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Your eligibility for Social Security disability benefits is not solely based on your disability, but how severely it affects your day-to-day life. Despite your condition, if you are able to perform a job and earn a living, you will likely not be able to obtain benefits.

When determining your ability to work, the Social Security Administration (SSA) will evaluate what’s known as your “residual functional capacity” (RFC). Your RFC shows what activities you are capable of performing on a regular basis or a full-time, 40-hour work week.

Although your RFC is not officially determined until later on, it can be helpful to describe your disability in terms of your residual functional capacity during the application process. Applying for disability benefits can be difficult and time-consuming to say the least. The Los Angeles social security disability lawyers at the Law Offices of Dr. Bill LaTour are familiar with the ins-and-outs of the Social Security system and can help you navigate the claims process.

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How Is Your RFC Determined?

The disability claims examiner handling your application will work with a specialist at the Disability Determination Services (DDS) office to conduct an RFC assessment. In other words, the specialist will determine your ability to work after examining the nature of your physical or mental disability.

Your medical records and doctor’s notes play a big role in deciding your RFC. The DDS specialist will look at these items to understand how your disability limits you and what work activities you are capable of doing. The DDS specialist will then fill out an RFC form that will support either the approval or denial of your claim.

Physical RFCs: Exertional and Non-Exertional Limitations

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In assessing residual functional capacity, the SSA will use ratings ranging from ‘sedentary’ to ‘very heavy’ to classify physical capabilities on your RFC form.

This means that for physical disabilities, your RFC will demonstrate the exertional level of work you’re capable of performing: sedentary, light, medium, heavy, or very heavy. Your physical RFC is based on how much and how often you can walk, stand, lift, carry, push, or pull objects.

Your RFC will also include any non-exertional limitations due to your disability. These include actions that don’t involve strength, such as the inability to use your fingers. If you can’t do any of the following, it may appear on your RFC as a non-exertional limitation:

  • Stoop or crouch
  • See, hear, or speak
  • Use your hands and fingers to write, type, or manipulate objects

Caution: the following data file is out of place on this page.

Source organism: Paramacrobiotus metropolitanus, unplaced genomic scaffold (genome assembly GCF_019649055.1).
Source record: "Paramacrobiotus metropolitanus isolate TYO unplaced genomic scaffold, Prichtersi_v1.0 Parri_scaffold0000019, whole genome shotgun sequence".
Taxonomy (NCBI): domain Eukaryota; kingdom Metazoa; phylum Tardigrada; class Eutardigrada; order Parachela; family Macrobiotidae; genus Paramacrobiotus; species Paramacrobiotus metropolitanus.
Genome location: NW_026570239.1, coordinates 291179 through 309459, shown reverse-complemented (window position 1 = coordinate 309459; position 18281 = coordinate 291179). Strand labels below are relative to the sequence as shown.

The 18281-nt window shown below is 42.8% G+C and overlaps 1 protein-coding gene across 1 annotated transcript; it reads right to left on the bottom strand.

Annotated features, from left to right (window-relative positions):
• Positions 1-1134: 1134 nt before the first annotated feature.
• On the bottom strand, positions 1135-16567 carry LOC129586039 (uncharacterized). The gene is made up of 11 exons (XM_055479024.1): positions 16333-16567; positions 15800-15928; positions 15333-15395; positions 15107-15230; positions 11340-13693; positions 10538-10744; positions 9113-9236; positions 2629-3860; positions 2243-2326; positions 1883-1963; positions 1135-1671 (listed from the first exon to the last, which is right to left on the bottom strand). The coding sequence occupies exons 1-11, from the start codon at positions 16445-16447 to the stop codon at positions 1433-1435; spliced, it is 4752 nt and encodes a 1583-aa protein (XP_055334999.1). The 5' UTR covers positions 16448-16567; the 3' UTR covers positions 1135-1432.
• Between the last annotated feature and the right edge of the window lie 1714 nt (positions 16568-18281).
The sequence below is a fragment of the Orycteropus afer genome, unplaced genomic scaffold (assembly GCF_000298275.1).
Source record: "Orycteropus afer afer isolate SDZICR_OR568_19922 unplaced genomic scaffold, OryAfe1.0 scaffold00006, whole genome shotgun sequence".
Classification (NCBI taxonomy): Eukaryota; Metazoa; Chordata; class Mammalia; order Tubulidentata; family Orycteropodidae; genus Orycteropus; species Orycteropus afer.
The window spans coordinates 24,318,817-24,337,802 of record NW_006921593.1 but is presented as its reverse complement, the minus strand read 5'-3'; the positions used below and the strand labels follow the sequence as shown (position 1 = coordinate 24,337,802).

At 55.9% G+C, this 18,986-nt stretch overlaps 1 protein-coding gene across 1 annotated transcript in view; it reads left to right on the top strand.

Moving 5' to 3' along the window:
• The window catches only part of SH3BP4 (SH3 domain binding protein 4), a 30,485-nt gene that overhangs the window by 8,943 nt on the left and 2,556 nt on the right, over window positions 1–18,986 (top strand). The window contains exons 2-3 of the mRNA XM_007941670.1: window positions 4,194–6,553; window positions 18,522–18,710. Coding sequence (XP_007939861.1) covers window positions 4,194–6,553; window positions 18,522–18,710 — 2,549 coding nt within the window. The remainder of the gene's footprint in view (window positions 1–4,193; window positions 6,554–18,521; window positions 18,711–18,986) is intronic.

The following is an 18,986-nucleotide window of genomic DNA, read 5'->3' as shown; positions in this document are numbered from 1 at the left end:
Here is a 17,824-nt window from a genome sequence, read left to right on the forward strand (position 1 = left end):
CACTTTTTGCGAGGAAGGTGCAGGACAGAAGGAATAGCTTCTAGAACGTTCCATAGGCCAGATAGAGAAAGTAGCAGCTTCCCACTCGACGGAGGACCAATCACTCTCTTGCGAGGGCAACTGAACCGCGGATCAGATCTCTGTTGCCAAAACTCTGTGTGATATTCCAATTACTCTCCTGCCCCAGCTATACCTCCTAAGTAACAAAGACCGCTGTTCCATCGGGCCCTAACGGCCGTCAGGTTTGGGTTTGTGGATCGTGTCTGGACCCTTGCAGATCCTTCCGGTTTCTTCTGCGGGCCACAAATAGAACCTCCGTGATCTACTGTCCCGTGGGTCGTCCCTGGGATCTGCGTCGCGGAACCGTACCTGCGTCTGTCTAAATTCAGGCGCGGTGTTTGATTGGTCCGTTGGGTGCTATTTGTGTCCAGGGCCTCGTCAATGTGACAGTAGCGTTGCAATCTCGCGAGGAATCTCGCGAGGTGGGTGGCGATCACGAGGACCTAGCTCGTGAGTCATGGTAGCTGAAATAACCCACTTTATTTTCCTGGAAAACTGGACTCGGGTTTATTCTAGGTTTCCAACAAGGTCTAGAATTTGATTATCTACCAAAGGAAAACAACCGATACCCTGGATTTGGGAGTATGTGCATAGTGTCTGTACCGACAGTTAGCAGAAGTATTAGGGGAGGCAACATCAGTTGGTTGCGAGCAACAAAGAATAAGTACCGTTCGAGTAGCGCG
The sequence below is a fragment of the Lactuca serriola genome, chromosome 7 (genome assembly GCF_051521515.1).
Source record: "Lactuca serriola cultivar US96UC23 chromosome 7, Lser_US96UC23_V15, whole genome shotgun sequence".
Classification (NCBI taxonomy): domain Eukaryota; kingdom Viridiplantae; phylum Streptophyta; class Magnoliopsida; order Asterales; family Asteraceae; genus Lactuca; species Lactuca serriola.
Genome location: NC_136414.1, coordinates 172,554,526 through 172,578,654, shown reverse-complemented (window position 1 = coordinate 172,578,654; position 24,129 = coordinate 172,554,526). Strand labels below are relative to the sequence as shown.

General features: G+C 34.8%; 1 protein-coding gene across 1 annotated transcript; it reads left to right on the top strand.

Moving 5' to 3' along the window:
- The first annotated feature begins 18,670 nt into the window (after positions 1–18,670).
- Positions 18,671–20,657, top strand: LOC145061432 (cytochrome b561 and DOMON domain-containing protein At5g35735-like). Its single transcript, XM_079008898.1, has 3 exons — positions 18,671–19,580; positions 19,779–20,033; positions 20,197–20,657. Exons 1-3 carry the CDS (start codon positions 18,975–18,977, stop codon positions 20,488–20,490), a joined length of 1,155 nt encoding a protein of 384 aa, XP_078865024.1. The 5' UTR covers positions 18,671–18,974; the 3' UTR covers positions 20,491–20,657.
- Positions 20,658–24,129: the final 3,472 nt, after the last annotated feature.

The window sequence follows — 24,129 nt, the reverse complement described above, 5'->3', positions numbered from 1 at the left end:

• Be exposed to certain temperatures, sunlight, fumes, or dust

If your RFC demonstrates that your disability limits you from lifting heavy objects or standing for over an hour but you can sit and type at a computer, the SSA will likely determine that you have the residual functional capacity to perform sedentary work.

If you are capable of very heavy work, the SSA considers you to be capable of all other levels, as well. Keep in mind that to receive Social Security benefits, it must be determined that you are unable to perform the duties of your past job and any other type of work, considering your age, education, and job experience.

Mental RFCs

Similar to physical RFCs, if you apply for Social Security benefits due to a mental or emotional disability, the SSA will need to understand the severity of your condition and how it affects your ability to work.

A mental RFC evaluates your ability to perform important work activities such as understanding and remembering instructions, managing normal levels of stress, and interacting with co-workers.

The SSA will use this information to determine if you have the residual functional capacity to perform your most recent job. If not, they will then compare your mental limitations with other jobs you are qualified for to see if you are capable of holding a less mentally challenging position. If your mental disability prevents you from doing even the most simple, unskilled work, you may then be eligible for disability benefits.

How Our Los Angeles Disability Lawyers Can Help.

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Most disability applicants aren’t aware of how complicated it can be to file a disability claim with the Social Security Administration. The paperwork and forms required to receive benefits can be overwhelming, especially when you are struggling with a disabling physical or mental condition.

Hiring an experienced disability attorney who is familiar with everything you need to file a successful claim can make the process much less stressful. While you are not responsible for filling out the RFC form, you want to ensure that it accurately reflects the nature of your disability and any work limitations.

Instead of waiting for the DDS examiner to fill out your RFC, you can have your doctor fill out a form listing your exact physical and mental limitations and how they affect your ability to work. An attorney can send this form to your doctor on your behalf and help gather all the details you will need for your claim.

Need Help Applying for Benefits? Schedule a Free Consultation Today

The Los Angeles disability lawyers at the Law Offices of Dr. Bill LaTour exclusively represent disabled individuals and their families applying for Social Security Disability Insurance (SSDI) or Supplemental Security Income (SSI) benefits. If you need help understanding the RFC form or any part of the application or appeals process, please contact our firm today.

Call Dr. Bill LaTour and his team today at 800-803-5090  or fill out our online form to schedule a free consultation.